Cut the Clutter, and Start Storytelling in Your Executive Resume

Cut the Clutter, and Start Storytelling in Your Executive Resume

The biggest mistake you are making with your executive resume is one you do not even know you are doing. You’re describing your career history. It is true–you are describing your jobs one by one, and you are boring your audience, ensuring that they do not read beyond the first line or two of each position you have held. Read on to learn how to change your executive resume writing strategy by minimizing the space you use to describe your career.

You Are Probably Thinking that This Resume Strategy Sounds Crazy

Tell Stories in Your Executive Resume

Tell Stories in Your Executive Resume

You might be thinking that storytelling is a crazy strategy for your executive resume, but I assure you it is not. The truth is that no hiring executive wants to know what your human resources department thinks your job should be. If you are simply describing your position, you are dulling your top-notch expertise into a simple paragraph and a few bullets that do not do your career justice.

Cut the Clutter, and Start Storytelling

Instead of describing the minutiae of your daily job duties, start telling stories. Your future hiring executive wants to know not what you did, but how you did it. Another way to think of this is that your future hiring executive wants to be able to evaluate your experience in the context of your company and your industry, not in the context of the HR-speak in the company files. If you need a good rule of thumb, the body of your executive resume should be about 30% position description and 70% storytelling.

How to Tell a Great Story in Your Executive Resume in Three Easy Steps

Follow this rubric to tell great stories in your resume. Your resume will be more interesting to start, and your future hiring executive will be able to associate the problems in his or her companies with the types of solutions you are accustomed to driving.

Step 1: Pick a Career Story Topic

Your story topic can be

  • “What was the mess/situation/complexity that you were hired to solve?”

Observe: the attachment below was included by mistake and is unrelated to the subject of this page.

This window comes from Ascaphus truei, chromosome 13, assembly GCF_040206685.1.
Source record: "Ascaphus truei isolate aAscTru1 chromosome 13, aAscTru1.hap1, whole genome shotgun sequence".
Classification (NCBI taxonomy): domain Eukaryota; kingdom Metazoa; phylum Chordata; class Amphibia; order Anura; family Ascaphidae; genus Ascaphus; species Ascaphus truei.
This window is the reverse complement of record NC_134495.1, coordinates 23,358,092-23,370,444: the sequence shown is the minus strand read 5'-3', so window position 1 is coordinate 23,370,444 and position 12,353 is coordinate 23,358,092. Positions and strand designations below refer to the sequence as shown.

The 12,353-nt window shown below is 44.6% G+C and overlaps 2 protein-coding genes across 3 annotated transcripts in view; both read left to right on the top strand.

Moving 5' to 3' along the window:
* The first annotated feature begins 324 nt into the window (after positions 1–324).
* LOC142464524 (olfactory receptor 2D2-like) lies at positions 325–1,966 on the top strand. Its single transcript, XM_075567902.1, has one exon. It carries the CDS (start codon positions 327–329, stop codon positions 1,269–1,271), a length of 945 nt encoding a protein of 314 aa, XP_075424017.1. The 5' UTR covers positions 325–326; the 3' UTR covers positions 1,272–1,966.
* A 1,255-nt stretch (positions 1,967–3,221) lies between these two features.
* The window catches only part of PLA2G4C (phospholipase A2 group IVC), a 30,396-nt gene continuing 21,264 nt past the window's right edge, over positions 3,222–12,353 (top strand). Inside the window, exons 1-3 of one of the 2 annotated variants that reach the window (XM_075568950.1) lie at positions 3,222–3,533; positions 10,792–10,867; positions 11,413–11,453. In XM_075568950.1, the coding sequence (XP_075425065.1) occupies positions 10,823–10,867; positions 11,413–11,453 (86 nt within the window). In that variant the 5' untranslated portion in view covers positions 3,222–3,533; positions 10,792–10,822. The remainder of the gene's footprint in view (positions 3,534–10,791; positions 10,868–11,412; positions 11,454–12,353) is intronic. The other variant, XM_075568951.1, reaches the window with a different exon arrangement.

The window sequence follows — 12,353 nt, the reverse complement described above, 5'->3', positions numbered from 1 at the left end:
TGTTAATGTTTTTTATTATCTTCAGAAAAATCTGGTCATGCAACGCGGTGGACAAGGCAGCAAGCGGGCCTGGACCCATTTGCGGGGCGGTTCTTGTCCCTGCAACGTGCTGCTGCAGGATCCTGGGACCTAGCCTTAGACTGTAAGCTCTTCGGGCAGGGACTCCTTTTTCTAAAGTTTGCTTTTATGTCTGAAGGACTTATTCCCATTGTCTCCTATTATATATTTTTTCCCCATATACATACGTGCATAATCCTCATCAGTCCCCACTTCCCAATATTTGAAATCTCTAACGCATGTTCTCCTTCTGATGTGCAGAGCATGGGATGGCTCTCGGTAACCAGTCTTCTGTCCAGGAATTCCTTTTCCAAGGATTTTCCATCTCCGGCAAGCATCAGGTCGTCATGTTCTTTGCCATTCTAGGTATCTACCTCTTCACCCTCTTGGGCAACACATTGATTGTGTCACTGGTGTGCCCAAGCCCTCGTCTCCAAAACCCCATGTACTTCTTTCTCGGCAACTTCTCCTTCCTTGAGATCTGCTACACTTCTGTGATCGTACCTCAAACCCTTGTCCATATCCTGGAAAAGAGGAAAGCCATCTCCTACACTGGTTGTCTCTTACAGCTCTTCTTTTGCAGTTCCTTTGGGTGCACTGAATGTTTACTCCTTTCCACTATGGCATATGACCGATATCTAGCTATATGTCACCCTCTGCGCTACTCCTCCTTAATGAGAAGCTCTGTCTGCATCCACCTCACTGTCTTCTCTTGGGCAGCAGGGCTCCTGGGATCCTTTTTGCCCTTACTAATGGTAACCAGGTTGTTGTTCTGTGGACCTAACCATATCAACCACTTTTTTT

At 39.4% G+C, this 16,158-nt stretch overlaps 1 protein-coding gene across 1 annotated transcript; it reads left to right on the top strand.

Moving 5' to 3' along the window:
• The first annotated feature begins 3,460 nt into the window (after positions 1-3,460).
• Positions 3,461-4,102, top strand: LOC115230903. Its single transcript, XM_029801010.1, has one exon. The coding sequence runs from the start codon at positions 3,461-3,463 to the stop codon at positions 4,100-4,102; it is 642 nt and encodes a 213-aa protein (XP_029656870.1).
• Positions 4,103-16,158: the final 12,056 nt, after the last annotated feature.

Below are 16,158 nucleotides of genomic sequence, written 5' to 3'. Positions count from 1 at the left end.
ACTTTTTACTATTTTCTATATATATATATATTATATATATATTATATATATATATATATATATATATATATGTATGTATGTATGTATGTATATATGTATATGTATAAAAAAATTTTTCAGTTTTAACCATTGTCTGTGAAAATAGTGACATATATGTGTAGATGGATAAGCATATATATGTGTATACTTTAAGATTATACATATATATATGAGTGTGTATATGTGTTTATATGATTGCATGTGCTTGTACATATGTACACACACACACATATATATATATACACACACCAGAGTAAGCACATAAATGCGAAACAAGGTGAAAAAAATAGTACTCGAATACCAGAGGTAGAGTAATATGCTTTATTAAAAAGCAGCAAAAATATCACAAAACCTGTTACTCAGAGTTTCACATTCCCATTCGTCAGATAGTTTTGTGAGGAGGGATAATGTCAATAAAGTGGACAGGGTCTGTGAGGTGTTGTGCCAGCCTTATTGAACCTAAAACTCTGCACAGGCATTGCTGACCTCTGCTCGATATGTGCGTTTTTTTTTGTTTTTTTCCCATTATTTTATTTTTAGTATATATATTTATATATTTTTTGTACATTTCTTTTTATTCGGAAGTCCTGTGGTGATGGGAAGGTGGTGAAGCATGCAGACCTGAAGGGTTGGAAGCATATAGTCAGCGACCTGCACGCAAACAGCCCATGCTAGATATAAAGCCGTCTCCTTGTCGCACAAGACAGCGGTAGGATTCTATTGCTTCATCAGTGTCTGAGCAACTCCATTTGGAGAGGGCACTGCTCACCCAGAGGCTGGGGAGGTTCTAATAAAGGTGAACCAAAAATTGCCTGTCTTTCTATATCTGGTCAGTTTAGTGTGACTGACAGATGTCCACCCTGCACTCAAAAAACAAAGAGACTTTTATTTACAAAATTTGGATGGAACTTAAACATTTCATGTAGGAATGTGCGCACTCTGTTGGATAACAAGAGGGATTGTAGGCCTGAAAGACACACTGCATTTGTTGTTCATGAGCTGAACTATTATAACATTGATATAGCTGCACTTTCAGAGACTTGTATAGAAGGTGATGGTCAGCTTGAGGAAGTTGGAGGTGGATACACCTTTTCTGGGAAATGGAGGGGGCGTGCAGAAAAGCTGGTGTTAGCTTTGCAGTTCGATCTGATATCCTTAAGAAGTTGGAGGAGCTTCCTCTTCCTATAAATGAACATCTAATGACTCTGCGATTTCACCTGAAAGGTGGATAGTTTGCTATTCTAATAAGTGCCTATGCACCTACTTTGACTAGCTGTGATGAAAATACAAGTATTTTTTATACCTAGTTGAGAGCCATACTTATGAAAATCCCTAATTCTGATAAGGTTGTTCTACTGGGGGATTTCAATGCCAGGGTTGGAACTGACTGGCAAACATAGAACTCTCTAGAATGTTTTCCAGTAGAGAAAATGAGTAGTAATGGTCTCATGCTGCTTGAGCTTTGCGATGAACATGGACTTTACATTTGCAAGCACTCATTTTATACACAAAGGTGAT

• “What was the best thing you ever did in your job, the cool outcome that makes you smile every time you recall it?”
  • “What was the worst project you worked on? Why was it awful?”
  • And many more, all related to the types of problems you expect your future hiring executive to be facing (check the job posting if you are not sure what they want!).

Step 2: Tell What You Did to Fix It

In the second step, describe the action(s) you took to resolve the problem. Talk about your team’s contributions, your leadership, the money you invested or saved, and the process you followed to ensure a positive outcome. For example, you might describe how you negotiated a termination clause with a vendor and brought a development team in-house for a particularly thorny project. Or you might describe the way you coached your sales team to increase top-line revenue.

Step 3. Describe the Outcome

In the final step, tell what happened in your company or your industry as a result of your contribution described in step 2. In the examples above, you might describe how bringing your development team in-house sped production 10% and saved the company 16% monthly over the original vendor cost. Or you might indicate that your sales team exceeded quota by 15% for three consecutive quarters and are on track for +18% in the current quarter.

Putting It All Together: The Accomplishment versus the Duty

In conclusion, nobody cares that you were responsible for hiring a development team or for driving sales. At the executive level, these are part and parcel of your job, and talking about them the way your job description reads is frankly boring. If you want to wow your future hiring executive, then you need to put the bulleted statements together in a way that cannot be ignored or overlooked:

  • Within three months of hire, jump-started flagging [project title] by exercising termination clause on expensive development vendor and recruiting 5 in-house developers plus project manager; completed project 10% faster than plan and saved 16% on projected budget.
  • For three consecutive quarters, coached team to exceed quota by 15% with combination of advanced product training and weekend retreat focused on selling strategies and customer needs assessments. On track to beat quota in Q4 20XX by 18%.

These are the accomplishment statements that impress hiring leaders. Your hiring executive needs to know not just what you did but how you did it and why it was important. Remember, if the accomplishment is relevant to a future executive role and important to you, you can tell a great story about it.

Image courtesy of / edududas